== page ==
Council Hears Proposed Changes To Economic Vitality Strategic Plan

Members of the Economic Vitality Action Team present their proposed changes to the County’s economic vitality strategic plan during the Los Alamos County Council’s worksession Tuesday night. Photo by Kirsten Laskey/
Los Alamos Daily Post

How should Los Alamos County government work to strengthen and grow its economy? Should the priority be mainly on trying to bring new high tech Lab spin-off businesses to town to grow high income jobs or should local government focus on building the tourism economy to leverage its gateway status for the benefit of all residents? Or some combination of the two?

The Los Alamos County Council mulled over these questions during their work session Tuesday night. The Economic Vitality Action Team made a presentation to the council. The presentation addressed the updates made to the County’s existing economic vitality strategic plan.


County Manager Harry Burgess explained the current plan was developed in 2010. The proposed version discussed on Tuesday, he said, looks at the past, the present and future.


According to agenda documents, the plan recognizes Los Alamos National Laboratory (LANL) as the County’s principal economic driver and most valuable asset. It also focuses on prioritizing housing, quality of life and economic development goals to best support the Laboratory, in particular (and actions as they directly address) the Lab’s most pressing needs for recruitment and retention.

The plan will return to Council for approval during a regular meeting. Team members who presented to County Tuesday night included: LANL Theoretical Design Division Leader Charlie Nakhleh, Los Alamos Commerce Development Corporation Executive Director Patrick Sullivan, UNM-LA CEO Cindy Rooney and Zia Credit Union President David Woodruff.  Burgess pointed out work on the plan was done solely by this community team; there was no contractor hired.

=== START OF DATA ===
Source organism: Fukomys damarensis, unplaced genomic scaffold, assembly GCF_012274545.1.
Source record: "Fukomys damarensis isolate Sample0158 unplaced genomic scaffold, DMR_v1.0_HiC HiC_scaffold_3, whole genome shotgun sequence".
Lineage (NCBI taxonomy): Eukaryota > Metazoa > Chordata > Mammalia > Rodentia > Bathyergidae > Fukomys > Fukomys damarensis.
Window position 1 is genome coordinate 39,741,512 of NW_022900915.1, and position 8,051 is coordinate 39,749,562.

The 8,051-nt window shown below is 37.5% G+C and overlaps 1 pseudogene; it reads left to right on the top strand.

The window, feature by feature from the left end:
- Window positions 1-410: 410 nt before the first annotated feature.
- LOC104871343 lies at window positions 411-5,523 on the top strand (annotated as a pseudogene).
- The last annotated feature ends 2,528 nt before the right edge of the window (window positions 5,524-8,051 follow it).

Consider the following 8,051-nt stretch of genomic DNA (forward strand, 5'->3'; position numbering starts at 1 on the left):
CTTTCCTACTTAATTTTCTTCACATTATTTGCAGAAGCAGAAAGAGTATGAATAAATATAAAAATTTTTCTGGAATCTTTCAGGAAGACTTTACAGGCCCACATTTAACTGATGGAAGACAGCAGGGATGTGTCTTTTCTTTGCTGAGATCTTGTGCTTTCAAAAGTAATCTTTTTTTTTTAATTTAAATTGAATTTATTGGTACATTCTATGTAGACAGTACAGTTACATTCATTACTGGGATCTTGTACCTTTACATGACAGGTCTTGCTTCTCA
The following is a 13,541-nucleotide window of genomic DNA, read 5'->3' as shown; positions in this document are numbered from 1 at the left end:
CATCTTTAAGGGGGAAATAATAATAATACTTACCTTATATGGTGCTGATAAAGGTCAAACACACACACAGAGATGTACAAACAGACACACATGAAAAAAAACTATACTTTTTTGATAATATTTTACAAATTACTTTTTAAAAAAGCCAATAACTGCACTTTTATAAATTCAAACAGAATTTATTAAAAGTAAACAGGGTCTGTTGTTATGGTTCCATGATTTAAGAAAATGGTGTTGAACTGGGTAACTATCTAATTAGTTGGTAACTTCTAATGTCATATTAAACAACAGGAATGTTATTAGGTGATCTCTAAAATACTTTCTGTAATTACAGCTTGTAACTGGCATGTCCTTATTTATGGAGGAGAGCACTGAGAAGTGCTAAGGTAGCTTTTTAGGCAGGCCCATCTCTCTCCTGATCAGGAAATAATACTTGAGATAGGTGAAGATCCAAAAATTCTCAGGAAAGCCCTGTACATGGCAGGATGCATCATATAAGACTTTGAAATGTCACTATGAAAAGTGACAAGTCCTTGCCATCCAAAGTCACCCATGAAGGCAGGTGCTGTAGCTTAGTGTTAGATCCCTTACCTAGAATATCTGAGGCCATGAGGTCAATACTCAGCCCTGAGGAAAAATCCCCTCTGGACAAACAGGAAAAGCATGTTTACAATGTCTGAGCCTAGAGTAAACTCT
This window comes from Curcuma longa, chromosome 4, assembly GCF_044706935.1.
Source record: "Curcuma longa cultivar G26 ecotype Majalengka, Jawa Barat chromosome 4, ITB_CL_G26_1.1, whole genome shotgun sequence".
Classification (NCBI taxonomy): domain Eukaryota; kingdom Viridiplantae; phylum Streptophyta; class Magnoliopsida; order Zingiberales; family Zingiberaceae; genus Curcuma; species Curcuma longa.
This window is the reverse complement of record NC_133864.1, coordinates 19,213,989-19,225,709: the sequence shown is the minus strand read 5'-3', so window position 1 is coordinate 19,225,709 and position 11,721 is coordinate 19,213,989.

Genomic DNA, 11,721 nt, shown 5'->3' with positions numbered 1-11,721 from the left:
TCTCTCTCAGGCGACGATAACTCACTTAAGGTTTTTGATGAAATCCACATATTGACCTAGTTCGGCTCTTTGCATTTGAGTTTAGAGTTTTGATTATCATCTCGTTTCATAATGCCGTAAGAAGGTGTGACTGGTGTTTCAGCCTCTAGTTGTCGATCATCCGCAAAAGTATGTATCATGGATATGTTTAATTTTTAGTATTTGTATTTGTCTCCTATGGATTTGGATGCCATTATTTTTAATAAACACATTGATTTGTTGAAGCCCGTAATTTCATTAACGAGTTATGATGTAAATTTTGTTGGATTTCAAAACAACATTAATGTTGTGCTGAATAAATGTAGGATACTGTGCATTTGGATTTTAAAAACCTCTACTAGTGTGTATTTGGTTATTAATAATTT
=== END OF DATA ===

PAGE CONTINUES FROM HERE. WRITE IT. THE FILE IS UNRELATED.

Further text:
“It’s been a really neat group,” Burgess said.

Nakhleh said they didn’t want the plan to be “fuzzy.” The team, he said, took strives to find what was within the County’s power to accomplish and address concrete actions.

“From my perspective … housing was going to be my number one priority,”  Nakhleh said.

Sullivan added the plan’s goals and actions can actually be measured. While there is not 100 percent agreement about what’s in the plan, Sullivan said, “Overall I think everyone is very pleased with what was turned out.”

This was a fun group to work with, Rooney said. She concurred with Nakhleh that housing should be the number one priority. She added she felt the County needed to sufficiently allocate it resources, specifically, its land.  

Woodruff said the County should really have tangible housing data that can be provided to developers.

Councilor Susan O’Leary emphasized the economic vitality strategic plan is an important long range planning document. While she commended the team for its work, O’Leary said she was concern that the plan was not vetted by the public. She said she felt more public input from citizens and businesses should be gathered.

She also wondered about the plan’s emphasis on growing high tech start up companies when in the comprehensive plan survey, respondents had prioritized tourism economic development and requested more retail, restaurants and tourism industries.

“We need to do what our citizens want us to do,” O’Leary said.

Further, O’Leary said if the laboratory reduces its scope or funding, the plan needs to offer economic diversification. She added she disagrees with the idea that if the laboratory dies then so will the town.

“We need to grow these other areas so we are less vulnerable and we have everything we need to do that,” O’Leary said.

Council Vice Chair Christine Chandler also felt the plan needed more public input. She said it seemed the plan was developed in a vacuum.

Councilor Antonio Maggiore echoed this, too, saying, “I think this document has a lot of promise but I am not entirely sure it is finished or properly vetted.”

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